b :  favoring extreme changes in existing views, habits, conditions, or institutions
      c :  associated with political views, practices, and policies of extreme change
      d :  advocating extreme measures to retain or restore a political state of affairs <the radicalright>

TEST 19

Many legislators who helped Roosevelt shape the New Deal bemoaned the fact that emerging social problems affected every segment of the population: nonetheless, they often acted with a view to aiding only their own constituents.

Saul Bellow’s particular combination of intellectuality and vitality was not paradoxical. It was category-shattering. Energy was, in a way, his very theme. Was ever a bookish soul so cracklingly unmediated, so flush with raw life? He was as vivid physically as he was mentally, almost perversely alert, completely at home in the world of matter, repulsed by tedium.

We rightly think of Kafka as a sufferer and a victim, the tormented subject of nightmares, the man whose initial identifies, in one novel, a figure caught up in an absurd trial and in another, the land surveyor we have seen sleeping through his possible salvation. But we can also think of him as a master of nightmares, a connoisseur of them, and we can remember that he smiled when he made his remark about the plentitude of hope.

TEST 20

Three of the nation’s largest airlines could be operating under bankruptcy protection in coming weeks, analysts say, the latest sign of the industry’s upheaval[convulsion] as it lurches through a historic transformation.

***Among references to ritualized violence and sacrifice a Blackfoot Indian robe depicts the exploits of a chief, displaying scalps as trophies and grasping a captive woman. Such images obliquely refused to forgive and forget the hecatombs of the First World War. They also debunked the rational, efficient and hygienic designs of Bauhaus, while equally opposing atavistic views of French identity as to be expressed in clean lines of classical symmetry designed to shape art, architecture, social hierarchy and thought.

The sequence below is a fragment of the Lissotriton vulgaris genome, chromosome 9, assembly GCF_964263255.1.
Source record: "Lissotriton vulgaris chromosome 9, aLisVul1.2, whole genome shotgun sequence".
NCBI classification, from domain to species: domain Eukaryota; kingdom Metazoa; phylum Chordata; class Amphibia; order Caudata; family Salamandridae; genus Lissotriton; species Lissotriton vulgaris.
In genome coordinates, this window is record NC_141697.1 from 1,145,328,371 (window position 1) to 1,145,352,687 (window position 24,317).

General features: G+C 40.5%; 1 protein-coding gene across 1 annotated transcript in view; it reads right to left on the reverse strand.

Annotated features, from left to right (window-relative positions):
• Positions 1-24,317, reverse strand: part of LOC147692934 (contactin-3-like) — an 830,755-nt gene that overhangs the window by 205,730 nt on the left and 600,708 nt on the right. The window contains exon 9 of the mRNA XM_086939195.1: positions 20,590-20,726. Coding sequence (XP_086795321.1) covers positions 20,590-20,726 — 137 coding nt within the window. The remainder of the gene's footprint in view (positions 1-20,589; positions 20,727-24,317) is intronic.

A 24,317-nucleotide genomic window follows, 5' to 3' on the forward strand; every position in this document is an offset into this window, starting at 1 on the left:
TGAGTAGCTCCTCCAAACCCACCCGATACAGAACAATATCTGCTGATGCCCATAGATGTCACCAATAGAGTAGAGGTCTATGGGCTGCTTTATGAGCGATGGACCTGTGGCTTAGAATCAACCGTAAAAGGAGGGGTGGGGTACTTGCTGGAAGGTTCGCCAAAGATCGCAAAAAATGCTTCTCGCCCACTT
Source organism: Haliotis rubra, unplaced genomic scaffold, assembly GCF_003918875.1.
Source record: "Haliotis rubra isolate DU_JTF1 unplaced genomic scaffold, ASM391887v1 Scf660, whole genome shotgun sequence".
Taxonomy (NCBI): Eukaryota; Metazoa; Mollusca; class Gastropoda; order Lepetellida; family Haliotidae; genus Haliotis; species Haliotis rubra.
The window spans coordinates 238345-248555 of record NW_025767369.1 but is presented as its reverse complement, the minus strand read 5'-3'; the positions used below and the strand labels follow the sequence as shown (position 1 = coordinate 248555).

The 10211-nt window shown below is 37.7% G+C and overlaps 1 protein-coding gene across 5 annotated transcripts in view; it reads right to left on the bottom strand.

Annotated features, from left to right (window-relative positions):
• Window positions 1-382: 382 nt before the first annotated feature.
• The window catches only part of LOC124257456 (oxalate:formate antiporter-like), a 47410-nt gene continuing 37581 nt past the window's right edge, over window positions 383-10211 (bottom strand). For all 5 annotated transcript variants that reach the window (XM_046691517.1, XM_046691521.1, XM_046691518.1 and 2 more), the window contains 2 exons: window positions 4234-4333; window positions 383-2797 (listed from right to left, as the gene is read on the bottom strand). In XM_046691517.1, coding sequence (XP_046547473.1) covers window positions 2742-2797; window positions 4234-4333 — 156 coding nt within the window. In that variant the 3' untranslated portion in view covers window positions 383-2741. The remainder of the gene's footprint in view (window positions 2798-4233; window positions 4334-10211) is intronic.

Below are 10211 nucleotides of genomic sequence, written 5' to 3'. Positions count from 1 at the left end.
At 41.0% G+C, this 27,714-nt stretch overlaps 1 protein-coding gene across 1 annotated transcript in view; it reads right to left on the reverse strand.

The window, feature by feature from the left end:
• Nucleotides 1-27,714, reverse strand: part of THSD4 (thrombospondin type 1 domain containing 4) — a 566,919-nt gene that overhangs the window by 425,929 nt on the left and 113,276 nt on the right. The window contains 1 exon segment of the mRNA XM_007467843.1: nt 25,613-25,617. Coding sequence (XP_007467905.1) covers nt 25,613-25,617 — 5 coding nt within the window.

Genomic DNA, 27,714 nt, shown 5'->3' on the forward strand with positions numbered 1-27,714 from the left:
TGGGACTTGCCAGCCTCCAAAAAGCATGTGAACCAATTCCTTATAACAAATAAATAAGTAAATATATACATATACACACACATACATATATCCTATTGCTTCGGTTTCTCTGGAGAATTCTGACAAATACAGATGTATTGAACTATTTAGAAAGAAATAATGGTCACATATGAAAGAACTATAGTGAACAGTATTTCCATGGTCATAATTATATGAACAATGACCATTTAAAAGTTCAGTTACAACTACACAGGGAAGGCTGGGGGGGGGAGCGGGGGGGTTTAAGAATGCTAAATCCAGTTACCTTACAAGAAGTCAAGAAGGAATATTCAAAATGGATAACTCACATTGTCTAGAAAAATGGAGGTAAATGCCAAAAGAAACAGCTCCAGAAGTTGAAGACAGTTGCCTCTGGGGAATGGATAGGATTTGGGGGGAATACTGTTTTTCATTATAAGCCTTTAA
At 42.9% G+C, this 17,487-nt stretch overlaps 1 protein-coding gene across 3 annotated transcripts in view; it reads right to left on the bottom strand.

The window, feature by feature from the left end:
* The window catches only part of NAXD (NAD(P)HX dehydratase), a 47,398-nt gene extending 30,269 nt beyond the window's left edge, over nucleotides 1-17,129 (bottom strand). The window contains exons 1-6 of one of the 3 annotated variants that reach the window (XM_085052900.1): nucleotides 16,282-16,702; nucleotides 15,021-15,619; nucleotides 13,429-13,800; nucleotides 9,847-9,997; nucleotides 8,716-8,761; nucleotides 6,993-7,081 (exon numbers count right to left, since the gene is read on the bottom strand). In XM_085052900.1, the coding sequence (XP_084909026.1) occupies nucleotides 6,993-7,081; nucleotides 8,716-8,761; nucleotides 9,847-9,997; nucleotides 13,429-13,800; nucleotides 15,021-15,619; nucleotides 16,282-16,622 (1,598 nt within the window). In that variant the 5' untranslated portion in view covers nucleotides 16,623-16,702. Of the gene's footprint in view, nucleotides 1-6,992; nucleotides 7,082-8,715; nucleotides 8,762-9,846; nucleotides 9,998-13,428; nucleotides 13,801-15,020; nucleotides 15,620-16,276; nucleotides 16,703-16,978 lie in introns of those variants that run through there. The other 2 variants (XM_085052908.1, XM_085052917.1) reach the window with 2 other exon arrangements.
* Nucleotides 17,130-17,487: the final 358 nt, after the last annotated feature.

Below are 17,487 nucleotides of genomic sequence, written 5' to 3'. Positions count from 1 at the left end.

TEST 21

In American Indian art, the supposed distinction between modern and traditional was fabricated by critics, and when artists have control over interpretation of their own work, the distinction appears, happily, to have been eliminated[put to rest].

  • divested 는 문법적으로 불가 (divest A of B)
    • their work appears to have been divested of the distinction

Viewing people as ‘social atoms’ that obey rather simple rule (which are not unlike the laws of physics), one may discover certain law-like regulations. Take, for example, the way channels emerge when people move in crowds. In the midst of initially chaotic movements, one person begins to follow another–in an effort to avoid collisions–and streams of movement emerge. As more people join in, there is greater pull on others to join the flow, and the particular channels become self-perpetuating.

TEST 22

Crosby’s colleagues have never learned, at least not in time to avoid embarrassing themselves, that her occasional bogus air of befuddlement presages a display of her formidable intelligence.

The recent publication of the painter Robert Motherwell’s substantial body of writing, as well as writings by fellow Expressionist Barnett Newman, undermines Ann Gibson’s assertion that the Abstract Expressionists were reluctant to articulate issues of artistic meaning in their work and suggests that this supposed reticence was perhaps more artistic posturing than historical fact.

TEST 23

Between the late 1800s and early 1900s, various institutional structures emerged that set researchers in scientific fields apart as a professional class, protected their autonomy, determined correct procedure, and moderated dispute by sanctioning[endorsing] some kinds of knowledge as real science.

Nineteenth-century scholars, by examining earlier geometric Greek art, found that classical Greek art was not a magical apparition or a brilliant construct blending Egyptian and Assyrian art but was independently evolved by Greeks in Greece.

TEST 30